Recently I wrote a post and angered someone to the point that they lashed out at me. I accept and understand why I made them upset. I just wasn’t expecting their subsequent actions.
In their onslaught of criticism they threw this phrase in my face:
“Clearly, you have emotional issues”.
Out of almost every unkind thing that was said to me, this one cut the deepest. I try to use this blog as a platform to express myself, and push myself to be honest – especially about struggles I face. I know that I have read blog posts and articles where people expose their insecurities and weaknesses in hopes that they will find confidence and understanding, while simultaneously offering someone in a similar situation the same.
I write and publish because I hope that something I’ve said resonates with a reader, and hopefully helps them in some way.
So when the jab at my mental health was thrown in my face, it cut me right to my core. Up until this point I had respect for this person, but such a low and immature blow quickly demolished much of that.
In some regards though, they were right. I do have “emotional issues”. I deal with them every day. My greatest “emotional issue” manifests itself as anxiety.
My anxiety is not something I like to talk about with many people, but it definitively affects me as it often dictates how I’m feeling and what I feel like I am capable of achieving on any given day.
That being said, I’ve worked very very hard to be productive and functional despite the feelings of anxiety I experience so often. I pride myself on my ability to do my best not to let any anxiety I feel define every aspect of my being. And I pride myself on the ability I have developed to face my anxious feelings personally and privately.
Because while my anxiety might affect how I act and speak, it is ultimately my own personal, private struggle. I get to choose if it is addressed by others as well as by myself.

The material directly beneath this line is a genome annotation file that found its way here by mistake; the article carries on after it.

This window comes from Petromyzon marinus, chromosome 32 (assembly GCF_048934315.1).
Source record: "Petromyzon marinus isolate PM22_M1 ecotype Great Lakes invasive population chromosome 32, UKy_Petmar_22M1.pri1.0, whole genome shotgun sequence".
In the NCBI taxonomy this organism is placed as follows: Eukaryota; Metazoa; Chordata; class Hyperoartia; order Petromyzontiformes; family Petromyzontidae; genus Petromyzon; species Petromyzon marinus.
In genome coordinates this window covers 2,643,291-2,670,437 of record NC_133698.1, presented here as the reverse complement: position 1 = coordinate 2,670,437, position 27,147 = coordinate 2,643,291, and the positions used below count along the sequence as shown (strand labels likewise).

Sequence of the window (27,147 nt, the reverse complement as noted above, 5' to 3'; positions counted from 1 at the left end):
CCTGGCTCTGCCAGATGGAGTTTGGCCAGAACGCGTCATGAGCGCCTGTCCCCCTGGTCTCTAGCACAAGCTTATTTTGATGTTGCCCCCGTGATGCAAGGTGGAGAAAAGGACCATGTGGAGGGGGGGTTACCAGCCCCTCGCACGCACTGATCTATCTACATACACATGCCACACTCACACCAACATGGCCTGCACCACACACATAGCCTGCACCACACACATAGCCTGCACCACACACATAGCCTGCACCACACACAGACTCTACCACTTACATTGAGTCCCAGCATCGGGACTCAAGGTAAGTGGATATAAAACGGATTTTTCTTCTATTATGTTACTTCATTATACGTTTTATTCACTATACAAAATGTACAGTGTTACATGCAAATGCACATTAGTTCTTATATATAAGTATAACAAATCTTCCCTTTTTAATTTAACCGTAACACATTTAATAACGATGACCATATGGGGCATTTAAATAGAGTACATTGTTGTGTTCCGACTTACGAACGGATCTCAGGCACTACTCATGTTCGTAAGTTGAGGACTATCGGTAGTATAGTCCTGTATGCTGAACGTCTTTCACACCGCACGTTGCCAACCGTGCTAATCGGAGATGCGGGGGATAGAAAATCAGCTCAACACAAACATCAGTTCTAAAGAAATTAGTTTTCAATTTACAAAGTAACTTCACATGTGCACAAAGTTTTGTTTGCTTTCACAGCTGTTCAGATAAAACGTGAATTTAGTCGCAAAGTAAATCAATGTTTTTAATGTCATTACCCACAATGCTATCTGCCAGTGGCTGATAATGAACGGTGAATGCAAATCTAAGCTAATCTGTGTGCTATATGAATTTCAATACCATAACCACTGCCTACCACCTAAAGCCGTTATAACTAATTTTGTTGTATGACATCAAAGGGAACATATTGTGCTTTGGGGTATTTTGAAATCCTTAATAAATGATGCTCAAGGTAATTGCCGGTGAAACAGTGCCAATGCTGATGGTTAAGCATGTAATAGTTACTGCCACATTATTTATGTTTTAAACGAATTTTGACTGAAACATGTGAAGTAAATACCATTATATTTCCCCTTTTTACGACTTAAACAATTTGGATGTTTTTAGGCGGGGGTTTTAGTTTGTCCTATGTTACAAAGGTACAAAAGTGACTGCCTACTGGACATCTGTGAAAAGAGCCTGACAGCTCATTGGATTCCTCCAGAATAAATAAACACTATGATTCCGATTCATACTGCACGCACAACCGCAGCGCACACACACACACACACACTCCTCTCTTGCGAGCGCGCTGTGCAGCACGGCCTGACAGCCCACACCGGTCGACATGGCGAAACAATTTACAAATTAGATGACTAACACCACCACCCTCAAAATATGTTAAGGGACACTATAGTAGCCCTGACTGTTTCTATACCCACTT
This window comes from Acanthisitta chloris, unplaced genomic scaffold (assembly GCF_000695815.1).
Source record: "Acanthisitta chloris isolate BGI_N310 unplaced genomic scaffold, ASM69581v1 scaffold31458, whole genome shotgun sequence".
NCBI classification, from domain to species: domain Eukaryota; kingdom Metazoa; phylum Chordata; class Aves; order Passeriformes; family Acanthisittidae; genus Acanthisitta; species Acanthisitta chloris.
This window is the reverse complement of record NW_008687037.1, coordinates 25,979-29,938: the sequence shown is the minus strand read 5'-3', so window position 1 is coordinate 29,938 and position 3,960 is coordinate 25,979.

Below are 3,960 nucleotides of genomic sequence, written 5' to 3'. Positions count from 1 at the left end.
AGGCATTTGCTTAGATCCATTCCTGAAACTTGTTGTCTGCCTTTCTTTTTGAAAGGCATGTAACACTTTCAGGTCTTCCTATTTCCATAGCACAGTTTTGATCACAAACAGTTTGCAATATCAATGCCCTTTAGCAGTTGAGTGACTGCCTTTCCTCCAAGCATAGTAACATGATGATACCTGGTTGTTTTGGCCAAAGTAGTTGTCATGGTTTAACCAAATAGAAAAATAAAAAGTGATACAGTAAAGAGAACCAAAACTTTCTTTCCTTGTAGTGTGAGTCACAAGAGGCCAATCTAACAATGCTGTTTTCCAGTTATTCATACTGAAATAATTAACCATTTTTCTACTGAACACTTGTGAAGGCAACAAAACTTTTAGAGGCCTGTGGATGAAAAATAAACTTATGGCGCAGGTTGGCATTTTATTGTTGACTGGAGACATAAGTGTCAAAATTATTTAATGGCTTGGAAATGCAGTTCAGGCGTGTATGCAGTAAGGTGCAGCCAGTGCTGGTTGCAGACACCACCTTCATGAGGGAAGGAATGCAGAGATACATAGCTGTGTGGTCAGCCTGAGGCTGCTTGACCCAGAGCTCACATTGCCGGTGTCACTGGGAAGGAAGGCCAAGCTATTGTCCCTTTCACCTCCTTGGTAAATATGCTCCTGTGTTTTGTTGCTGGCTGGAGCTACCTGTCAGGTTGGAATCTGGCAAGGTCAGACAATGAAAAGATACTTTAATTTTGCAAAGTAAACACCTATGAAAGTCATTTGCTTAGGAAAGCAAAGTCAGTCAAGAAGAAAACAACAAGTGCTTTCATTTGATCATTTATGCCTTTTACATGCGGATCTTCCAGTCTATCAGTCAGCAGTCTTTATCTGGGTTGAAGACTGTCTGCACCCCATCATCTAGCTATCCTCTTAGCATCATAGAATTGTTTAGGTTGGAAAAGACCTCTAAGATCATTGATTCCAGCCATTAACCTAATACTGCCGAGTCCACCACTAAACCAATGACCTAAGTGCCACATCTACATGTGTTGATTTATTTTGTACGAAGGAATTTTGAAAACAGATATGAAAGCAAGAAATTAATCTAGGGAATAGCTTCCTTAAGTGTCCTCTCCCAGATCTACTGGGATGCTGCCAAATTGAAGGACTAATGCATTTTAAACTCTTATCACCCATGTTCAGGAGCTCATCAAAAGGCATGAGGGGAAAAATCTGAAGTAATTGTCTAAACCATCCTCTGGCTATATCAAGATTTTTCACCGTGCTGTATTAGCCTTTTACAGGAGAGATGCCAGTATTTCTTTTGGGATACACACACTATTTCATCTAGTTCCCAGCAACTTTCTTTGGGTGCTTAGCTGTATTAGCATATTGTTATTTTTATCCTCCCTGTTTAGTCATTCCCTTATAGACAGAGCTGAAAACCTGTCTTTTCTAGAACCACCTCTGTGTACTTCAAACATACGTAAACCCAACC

Amidst the criticism the statement that “I barely knew them and what they had been through” was also made.
Again, there was much truth in their statement. However, I couldn’t help but acknowledge the irony in that phrase. I was being told that I didn’t know them, and thus shouldn’t make assumptions based only off the information I did know, or thought I knew. Yet this is exactly what was being done to me.
Most of the criticism being thrown at me was only based on half truths or knee jerk reactions. And while I could see how I upset them, I couldn’t justify their choice of actions. They decided to only see a version of me that was a villain. And assumptions were made about my character based only off of isolated statements and actions. There was no confrontation for clarification, just assumptions to justify their side.
In a clear attempt to wound me, they took an instance where I put myself out there and shared a struggle, and used that to mock me.
They knew nothing of the struggles and challenges that people with “emotional issues” face, but decided that this was a good way to belittle someone. “Emotional issues” shouldn’t always be seen as a weakness.
People who struggle with their emotional and mental health don’t ask for these challenges and often are actively seeking out ways to overcome them.
I have contemplated sharing my personal experiences with mental and emotional health on this blog several times. But the truth is I am just not confident enough. I am too scared. For me, my mental and emotional health is a very private issue. It’s a challenge I am still learning how to face. I won’t say that it is unconquerable, but it is definitely not something that will be easily resolved. I understand the ramifications of keeping my personal struggles private, if I don’t speak about them, people won’t know and could make assumptions.
But I hope that we as a society are on a path that doesn’t vilify mental illness or emotional stress. I hope that at least one person might read this and feel reassured that it is perfectly normal to struggle with emotional and mental health and choose to confront these challenges privately. Not everything has to be shared all the time. I also hope that at least one person might read this and realize that it isn’t fair to attack someone’s emotional health to belittle them, because it can do far more damage than just being a petty insult.